‘Nativity’ reminder that Christmas requires work

By Helena Rodriguez: PNT staff writer

Seeing “The Nativity” movie this busy holiday season really helps put this whole Christmas thing into perspective. The greatest story every told didn’t happen in a Hallmark card setting. There was cow poop and all.

My daughter Laura and I went to see “The Nativity” last weekend and I felt tears coming down my face in the dark as my thoughts turned to the “reason for the season.” I don’t say this in a cliché sort of way, either. I found myself truly longing for the simplicity that surrounded this great historical event.

When I moved back to Portales from Abilene, Texas, four years ago, my intent was to simplify my life. Lately, my life has become anything but that.

Before the movie, we loaded up on our ritualistic soda and popcorn, but as I sat there watching Joseph and Mary’s tiring trek to Bethlehem, it just didn’t feel right snacking on these buttery kernels and gulping down soda.

I thought about all of the Christmas sales inserts and commercials I’ve been seeing lately and wondered why none of them advertise nativity scenes, and I’m not talking about the nice, slick porcelain sets either.

It’s comforting to know that many stores have done away with their controversial, generic “Happy Holidays” slogans of last year and have brought “Christmas” back into their stores. However, other than the shiny “Merry Christmas” signs, there’s still no “Christ” in Christmas.

A more accurate term would be “Giftmas” because the whole focus is on a selfish mentality designed to make you feel obligated to buy your loved ones material goods they do not need while conveniently helping these department stores increase their bottom line.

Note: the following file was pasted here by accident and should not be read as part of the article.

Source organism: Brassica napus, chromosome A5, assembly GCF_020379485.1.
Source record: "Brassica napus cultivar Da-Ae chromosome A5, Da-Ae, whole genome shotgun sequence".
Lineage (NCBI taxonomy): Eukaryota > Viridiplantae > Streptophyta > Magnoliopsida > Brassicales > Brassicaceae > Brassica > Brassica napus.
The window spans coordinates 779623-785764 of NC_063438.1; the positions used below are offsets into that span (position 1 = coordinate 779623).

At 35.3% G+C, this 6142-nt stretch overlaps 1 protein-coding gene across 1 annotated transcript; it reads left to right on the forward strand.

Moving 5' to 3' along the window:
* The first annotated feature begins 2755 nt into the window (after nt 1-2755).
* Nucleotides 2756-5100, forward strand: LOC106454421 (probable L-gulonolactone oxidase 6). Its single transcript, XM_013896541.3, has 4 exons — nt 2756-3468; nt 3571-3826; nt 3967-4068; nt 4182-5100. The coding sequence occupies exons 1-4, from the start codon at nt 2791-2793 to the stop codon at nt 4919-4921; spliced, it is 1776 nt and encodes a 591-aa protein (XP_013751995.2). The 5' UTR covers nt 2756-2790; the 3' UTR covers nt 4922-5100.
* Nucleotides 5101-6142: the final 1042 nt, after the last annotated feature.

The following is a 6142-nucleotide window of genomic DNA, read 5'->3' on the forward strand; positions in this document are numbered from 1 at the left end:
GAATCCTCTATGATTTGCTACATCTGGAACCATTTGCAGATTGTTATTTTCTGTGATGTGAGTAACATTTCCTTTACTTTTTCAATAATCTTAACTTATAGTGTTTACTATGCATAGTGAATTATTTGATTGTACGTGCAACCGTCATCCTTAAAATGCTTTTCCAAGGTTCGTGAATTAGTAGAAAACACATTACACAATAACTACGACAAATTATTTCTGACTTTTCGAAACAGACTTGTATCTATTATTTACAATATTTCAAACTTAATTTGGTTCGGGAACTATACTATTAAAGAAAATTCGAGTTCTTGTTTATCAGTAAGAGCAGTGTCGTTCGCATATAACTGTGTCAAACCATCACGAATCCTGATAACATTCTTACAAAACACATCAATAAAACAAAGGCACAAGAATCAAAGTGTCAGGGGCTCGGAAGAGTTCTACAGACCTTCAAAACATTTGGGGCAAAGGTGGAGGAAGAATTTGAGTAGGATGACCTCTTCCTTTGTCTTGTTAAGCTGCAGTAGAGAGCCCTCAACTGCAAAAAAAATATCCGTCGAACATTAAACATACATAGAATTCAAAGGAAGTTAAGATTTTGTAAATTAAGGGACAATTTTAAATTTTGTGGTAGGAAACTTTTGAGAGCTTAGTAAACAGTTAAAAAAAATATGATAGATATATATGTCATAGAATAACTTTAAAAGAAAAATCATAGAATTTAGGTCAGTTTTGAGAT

Is this the reason for the season? I don’t think so!

I hear parents talking about what they’re getting their children for Christmas: iPods, Playstations, DVD players, cell phones, you name it. How about giving your children a review, or what I call a “Christmas for Dummies” crash course? Better yet, take them to see “The Nativity” … and skip the popcorn and Coke.

As I watched “The Nativity” story being re-enacted on the big screen, it suddenly occurred to me that simplicity also requires work. I’ve gotten all caught up in the commercial holiday madness, as well as with my job and with my upcoming graduation, and I find myself just wanting to escape. I long for a day in which I have nothing on my to-do list, and yet I realized that even in their simplistic lifestyles, there was work to be done for Joseph and Mary.

They had a lot of preparations to make for the world’s first Christmas. The only difference being that they were not driven by selfish motives of trying to impress their families and outdo their neighbors and friends with decorations, gifts and parties.

Joseph’s and Mary’s sole purpose was to obey God and fulfill their duties, and they did so humbly. They weren’t seeking the approval of others nor did they insist on four-star hotel accommodations that one would expect for a king.

Yes, they had real questions and concerns from the beginning: Joseph was unsure about marrying Mary, given her condition, and Mary questioned her own worthiness.

Nevertheless, they accepted these assignments, and carried them out without an itinerary.

The three wise men also accepted their duties, wandering for weeks through the desert, carrying precious gifts, and following a star, only to be led to a stable, and not even a traditional wooden one, but a modest rock covering in an open field. Yet these wise men did not complain.

While Herod nervously kept a lookout for a royal court armed to overthrow him, an infant dressed in swaddling clothing laid in a manger. Such a simple setting for such an elaborate plan.

Keep it simple this Christmas, and keep it real. While simplicity does require work, it’s also followed by a true joy and peace that you can’t find in any store-bought gift.